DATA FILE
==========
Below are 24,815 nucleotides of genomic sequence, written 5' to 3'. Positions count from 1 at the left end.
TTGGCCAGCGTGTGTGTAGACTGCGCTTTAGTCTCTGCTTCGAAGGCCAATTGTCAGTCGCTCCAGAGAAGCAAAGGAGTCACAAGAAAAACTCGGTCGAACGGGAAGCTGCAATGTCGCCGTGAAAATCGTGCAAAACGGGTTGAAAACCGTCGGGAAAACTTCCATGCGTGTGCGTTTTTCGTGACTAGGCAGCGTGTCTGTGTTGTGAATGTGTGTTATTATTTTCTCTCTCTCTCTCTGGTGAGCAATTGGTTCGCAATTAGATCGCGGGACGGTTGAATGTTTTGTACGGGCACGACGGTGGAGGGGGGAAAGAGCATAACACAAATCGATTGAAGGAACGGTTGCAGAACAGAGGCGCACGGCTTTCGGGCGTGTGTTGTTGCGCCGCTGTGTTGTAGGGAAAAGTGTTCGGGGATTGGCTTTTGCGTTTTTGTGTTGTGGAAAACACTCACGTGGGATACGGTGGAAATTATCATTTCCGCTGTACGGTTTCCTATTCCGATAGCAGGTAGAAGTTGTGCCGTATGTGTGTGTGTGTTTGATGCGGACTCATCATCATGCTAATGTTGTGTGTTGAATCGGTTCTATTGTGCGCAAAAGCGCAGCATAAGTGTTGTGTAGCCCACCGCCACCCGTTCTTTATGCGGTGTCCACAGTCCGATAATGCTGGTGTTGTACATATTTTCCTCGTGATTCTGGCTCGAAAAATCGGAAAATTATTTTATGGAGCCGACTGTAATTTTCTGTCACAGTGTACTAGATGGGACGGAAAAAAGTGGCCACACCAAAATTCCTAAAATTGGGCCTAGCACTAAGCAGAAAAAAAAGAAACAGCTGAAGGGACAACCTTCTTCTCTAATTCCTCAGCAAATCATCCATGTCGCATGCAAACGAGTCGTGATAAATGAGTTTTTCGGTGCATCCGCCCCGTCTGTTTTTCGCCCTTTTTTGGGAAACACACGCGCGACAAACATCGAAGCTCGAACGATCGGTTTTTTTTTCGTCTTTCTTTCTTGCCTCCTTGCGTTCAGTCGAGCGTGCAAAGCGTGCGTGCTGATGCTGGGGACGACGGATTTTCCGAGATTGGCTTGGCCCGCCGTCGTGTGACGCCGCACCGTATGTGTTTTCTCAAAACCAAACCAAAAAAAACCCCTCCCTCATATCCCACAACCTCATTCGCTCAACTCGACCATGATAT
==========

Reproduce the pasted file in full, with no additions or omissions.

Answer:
Below are 24,815 nucleotides of genomic sequence, written 5' to 3'. Positions count from 1 at the left end.
TTGGCCAGCGTGTGTGTAGACTGCGCTTTAGTCTCTGCTTCGAAGGCCAATTGTCAGTCGCTCCAGAGAAGCAAAGGAGTCACAAGAAAAACTCGGTCGAACGGGAAGCTGCAATGTCGCCGTGAAAATCGTGCAAAACGGGTTGAAAACCGTCGGGAAAACTTCCATGCGTGTGCGTTTTTCGTGACTAGGCAGCGTGTCTGTGTTGTGAATGTGTGTTATTATTTTCTCTCTCTCTCTCTGGTGAGCAATTGGTTCGCAATTAGATCGCGGGACGGTTGAATGTTTTGTACGGGCACGACGGTGGAGGGGGGAAAGAGCATAACACAAATCGATTGAAGGAACGGTTGCAGAACAGAGGCGCACGGCTTTCGGGCGTGTGTTGTTGCGCCGCTGTGTTGTAGGGAAAAGTGTTCGGGGATTGGCTTTTGCGTTTTTGTGTTGTGGAAAACACTCACGTGGGATACGGTGGAAATTATCATTTCCGCTGTACGGTTTCCTATTCCGATAGCAGGTAGAAGTTGTGCCGTATGTGTGTGTGTGTTTGATGCGGACTCATCATCATGCTAATGTTGTGTGTTGAATCGGTTCTATTGTGCGCAAAAGCGCAGCATAAGTGTTGTGTAGCCCACCGCCACCCGTTCTTTATGCGGTGTCCACAGTCCGATAATGCTGGTGTTGTACATATTTTCCTCGTGATTCTGGCTCGAAAAATCGGAAAATTATTTTATGGAGCCGACTGTAATTTTCTGTCACAGTGTACTAGATGGGACGGAAAAAAGTGGCCACACCAAAATTCCTAAAATTGGGCCTAGCACTAAGCAGAAAAAAAAGAAACAGCTGAAGGGACAACCTTCTTCTCTAATTCCTCAGCAAATCATCCATGTCGCATGCAAACGAGTCGTGATAAATGAGTTTTTCGGTGCATCCGCCCCGTCTGTTTTTCGCCCTTTTTTGGGAAACACACGCGCGACAAACATCGAAGCTCGAACGATCGGTTTTTTTTTCGTCTTTCTTTCTTGCCTCCTTGCGTTCAGTCGAGCGTGCAAAGCGTGCGTGCTGATGCTGGGGACGACGGATTTTCCGAGATTGGCTTGGCCCGCCGTCGTGTGACGCCGCACCGTATGTGTTTTCTCAAAACCAAACCAAAAAAAACCCCTCCCTCATATCCCACAACCTCATTCGCTCAACTCGACCATGATAT